NPR logo Clinton, Obama Split Pair of Contests: Now What?

Election 2008

Clinton, Obama Split Pair of Contests: Now What?

Clinton and Obama split Tuesday's contests. AFP/Getty Images hide caption

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AFP/Getty Images

As expected, Sen. Barack Obama took the Democratic presidential primary in North Carolina by a good margin — some 56 to 42 percent. Obama received more than 90 percent of the African American vote and about 40 percent of the white vote. He won in every age group except voters over 65.

Meanwhile, Sen. Hillary Clinton won in Indiana by about 22,000 votes of the more than 1.2 million cast. She did well among white men and made some inroads into Obama's base, garnering support from younger white voters and those making more than $100,000. Clinton now trails Obama in pledged delegates by 171; she retains a 271-256 lead in declared superdelegates.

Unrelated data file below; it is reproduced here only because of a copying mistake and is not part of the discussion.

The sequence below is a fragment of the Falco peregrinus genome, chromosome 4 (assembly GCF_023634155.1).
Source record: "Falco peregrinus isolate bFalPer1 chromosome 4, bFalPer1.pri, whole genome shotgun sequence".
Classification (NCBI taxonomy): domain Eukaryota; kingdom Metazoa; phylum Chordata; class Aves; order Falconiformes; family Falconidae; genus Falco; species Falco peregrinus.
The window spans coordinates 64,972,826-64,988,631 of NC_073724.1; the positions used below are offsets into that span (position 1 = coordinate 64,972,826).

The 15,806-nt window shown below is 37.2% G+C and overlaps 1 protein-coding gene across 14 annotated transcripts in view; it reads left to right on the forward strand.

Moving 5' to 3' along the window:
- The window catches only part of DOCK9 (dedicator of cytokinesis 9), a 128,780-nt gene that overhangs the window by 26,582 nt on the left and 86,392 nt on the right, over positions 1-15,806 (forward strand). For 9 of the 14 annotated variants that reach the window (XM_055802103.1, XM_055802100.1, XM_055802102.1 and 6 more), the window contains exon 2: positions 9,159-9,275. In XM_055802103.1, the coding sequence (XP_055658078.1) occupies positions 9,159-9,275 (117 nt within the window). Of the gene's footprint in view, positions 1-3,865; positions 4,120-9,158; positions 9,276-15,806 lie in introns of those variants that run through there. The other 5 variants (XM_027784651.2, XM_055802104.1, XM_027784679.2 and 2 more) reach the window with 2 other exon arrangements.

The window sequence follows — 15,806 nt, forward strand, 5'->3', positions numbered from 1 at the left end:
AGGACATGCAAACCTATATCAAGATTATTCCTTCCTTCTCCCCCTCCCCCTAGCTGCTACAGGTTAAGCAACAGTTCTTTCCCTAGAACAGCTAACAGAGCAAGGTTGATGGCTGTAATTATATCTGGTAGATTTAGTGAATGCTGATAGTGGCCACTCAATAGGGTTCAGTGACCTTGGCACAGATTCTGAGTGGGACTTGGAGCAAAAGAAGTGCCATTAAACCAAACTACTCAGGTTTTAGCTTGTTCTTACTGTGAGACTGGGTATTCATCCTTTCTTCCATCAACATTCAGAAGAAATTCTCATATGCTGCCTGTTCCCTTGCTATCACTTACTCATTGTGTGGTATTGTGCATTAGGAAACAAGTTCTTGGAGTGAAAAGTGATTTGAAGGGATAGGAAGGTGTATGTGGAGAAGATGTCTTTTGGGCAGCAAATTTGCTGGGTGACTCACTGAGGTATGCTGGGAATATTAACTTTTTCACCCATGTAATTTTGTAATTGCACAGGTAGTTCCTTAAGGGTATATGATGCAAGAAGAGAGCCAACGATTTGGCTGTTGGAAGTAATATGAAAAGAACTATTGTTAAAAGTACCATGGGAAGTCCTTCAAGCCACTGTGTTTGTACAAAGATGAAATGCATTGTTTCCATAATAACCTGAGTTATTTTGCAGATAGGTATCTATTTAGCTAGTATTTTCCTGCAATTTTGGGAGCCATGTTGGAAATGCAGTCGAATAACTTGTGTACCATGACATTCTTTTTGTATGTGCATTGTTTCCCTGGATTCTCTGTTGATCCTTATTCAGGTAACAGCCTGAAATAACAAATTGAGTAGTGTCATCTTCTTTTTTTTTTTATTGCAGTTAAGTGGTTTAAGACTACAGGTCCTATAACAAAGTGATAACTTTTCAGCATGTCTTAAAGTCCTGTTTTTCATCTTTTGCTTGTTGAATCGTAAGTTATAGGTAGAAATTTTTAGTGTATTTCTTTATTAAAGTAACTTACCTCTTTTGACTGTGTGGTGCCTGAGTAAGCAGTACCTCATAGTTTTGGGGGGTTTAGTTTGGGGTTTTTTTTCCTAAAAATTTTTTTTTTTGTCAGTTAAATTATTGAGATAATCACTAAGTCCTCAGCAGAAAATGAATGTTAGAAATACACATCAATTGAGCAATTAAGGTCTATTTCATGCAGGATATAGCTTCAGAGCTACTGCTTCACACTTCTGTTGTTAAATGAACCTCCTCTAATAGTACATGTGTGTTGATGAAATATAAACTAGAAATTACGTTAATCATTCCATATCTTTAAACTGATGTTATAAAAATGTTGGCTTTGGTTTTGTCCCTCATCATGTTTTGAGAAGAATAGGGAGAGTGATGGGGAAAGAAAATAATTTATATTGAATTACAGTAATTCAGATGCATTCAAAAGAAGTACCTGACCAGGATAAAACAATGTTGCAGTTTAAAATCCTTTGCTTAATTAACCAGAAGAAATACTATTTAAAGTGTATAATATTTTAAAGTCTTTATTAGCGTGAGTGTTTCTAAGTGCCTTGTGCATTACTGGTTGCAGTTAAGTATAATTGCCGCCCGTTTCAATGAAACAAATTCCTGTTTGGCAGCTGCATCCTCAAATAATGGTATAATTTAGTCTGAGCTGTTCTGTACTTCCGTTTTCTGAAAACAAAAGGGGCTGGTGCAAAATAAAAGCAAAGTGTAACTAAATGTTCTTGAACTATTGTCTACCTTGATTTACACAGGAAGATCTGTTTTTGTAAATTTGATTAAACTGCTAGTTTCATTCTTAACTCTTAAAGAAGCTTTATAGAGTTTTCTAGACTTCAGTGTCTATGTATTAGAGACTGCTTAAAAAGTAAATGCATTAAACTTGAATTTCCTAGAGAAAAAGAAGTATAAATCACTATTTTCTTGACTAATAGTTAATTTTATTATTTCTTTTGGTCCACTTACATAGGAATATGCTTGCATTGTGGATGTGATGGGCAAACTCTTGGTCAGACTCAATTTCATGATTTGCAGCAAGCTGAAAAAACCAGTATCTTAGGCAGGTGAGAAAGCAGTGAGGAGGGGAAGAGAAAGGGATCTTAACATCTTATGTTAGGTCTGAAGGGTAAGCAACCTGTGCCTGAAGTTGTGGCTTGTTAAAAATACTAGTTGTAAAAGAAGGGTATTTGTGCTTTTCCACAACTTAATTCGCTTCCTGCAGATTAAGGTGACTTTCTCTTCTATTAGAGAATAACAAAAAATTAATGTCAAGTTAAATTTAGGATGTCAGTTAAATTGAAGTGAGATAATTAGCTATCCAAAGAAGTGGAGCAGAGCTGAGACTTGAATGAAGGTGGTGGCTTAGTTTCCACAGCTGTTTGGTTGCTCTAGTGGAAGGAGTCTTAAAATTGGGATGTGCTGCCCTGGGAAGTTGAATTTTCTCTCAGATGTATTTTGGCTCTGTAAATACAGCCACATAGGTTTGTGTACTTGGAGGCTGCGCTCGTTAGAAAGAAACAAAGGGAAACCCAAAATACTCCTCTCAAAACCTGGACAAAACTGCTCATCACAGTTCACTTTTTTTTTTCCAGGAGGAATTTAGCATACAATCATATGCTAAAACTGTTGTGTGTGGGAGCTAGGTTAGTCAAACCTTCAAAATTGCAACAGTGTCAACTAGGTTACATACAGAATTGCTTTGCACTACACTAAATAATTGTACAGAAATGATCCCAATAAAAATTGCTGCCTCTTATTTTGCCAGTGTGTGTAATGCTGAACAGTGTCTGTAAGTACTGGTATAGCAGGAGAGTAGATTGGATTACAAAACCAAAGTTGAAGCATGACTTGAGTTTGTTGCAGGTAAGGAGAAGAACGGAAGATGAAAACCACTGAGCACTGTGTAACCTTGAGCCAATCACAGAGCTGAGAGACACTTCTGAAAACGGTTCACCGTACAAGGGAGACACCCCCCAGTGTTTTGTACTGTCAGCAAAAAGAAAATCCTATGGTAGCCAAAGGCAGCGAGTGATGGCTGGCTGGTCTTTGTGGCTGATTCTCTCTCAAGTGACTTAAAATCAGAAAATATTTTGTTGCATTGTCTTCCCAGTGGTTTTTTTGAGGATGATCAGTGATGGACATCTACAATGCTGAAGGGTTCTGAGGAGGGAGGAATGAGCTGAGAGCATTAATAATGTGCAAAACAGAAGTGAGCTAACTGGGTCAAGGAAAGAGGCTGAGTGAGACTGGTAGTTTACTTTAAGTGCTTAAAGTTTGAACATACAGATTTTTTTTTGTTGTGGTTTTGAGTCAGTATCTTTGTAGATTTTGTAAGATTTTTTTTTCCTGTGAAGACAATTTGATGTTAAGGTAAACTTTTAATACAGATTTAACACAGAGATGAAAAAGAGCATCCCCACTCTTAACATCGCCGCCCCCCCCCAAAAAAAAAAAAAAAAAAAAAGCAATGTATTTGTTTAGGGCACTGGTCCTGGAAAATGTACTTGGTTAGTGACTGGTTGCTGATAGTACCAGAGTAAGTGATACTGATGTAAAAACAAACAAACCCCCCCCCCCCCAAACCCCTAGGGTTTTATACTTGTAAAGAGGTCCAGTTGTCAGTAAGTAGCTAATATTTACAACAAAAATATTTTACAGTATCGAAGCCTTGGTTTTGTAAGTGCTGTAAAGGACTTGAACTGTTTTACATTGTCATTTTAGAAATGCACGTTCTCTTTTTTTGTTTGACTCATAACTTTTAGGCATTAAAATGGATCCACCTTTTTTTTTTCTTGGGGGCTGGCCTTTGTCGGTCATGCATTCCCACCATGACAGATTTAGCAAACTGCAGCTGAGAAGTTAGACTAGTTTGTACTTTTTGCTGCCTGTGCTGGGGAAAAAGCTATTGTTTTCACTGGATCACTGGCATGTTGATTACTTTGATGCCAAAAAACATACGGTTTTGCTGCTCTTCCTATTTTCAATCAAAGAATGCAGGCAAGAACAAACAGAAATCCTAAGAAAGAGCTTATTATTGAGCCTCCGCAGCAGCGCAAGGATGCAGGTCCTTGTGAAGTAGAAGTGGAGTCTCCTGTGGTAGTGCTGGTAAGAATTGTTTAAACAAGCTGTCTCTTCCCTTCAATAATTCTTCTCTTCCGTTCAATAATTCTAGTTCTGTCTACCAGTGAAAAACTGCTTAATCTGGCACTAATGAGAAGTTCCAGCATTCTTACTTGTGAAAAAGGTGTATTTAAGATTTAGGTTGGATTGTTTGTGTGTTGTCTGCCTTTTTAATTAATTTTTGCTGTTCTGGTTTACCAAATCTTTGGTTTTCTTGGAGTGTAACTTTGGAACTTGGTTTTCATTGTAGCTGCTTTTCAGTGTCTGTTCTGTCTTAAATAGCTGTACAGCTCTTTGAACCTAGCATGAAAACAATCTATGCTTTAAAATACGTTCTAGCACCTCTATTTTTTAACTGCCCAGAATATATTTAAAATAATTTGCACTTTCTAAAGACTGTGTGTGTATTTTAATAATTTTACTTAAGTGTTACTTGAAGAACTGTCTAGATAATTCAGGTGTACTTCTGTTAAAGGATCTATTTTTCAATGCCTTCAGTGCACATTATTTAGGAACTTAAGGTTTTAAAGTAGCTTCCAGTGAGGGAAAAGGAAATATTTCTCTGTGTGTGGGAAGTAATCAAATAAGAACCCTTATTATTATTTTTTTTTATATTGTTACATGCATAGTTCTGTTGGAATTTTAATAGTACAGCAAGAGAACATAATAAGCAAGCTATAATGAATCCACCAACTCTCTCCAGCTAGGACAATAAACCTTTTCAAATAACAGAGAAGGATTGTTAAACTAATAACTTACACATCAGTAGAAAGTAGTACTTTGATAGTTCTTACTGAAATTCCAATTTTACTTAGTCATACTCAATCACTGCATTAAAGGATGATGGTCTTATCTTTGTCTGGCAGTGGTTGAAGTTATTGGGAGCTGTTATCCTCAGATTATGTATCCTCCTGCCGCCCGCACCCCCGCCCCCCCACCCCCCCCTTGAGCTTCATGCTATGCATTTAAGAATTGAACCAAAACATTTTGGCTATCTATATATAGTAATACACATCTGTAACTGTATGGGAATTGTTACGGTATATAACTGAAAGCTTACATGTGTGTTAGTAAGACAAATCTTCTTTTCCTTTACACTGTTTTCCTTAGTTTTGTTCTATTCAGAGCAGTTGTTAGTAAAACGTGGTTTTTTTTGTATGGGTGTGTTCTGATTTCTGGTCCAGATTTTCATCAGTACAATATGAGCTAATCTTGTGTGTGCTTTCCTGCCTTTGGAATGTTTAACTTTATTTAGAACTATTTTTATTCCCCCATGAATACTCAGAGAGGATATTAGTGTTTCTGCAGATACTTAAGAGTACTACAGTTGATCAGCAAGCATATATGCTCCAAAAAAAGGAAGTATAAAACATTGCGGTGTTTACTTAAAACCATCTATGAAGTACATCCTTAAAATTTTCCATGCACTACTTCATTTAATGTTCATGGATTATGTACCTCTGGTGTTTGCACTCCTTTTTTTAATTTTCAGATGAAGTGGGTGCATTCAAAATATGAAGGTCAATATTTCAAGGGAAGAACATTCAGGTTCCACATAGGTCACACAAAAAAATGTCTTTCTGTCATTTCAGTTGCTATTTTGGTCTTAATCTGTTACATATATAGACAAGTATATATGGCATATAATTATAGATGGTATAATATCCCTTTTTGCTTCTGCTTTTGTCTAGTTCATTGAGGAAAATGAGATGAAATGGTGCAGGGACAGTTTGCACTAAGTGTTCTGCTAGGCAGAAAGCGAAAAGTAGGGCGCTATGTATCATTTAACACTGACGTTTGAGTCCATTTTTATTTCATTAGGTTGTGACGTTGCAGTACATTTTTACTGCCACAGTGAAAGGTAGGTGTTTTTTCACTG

So those are the numbers, as NPR reports them this morning. Now comes the jawing — starting with the New York Times analysis piece headlined "Options Dwindling for Clinton." Your turn's in the comments.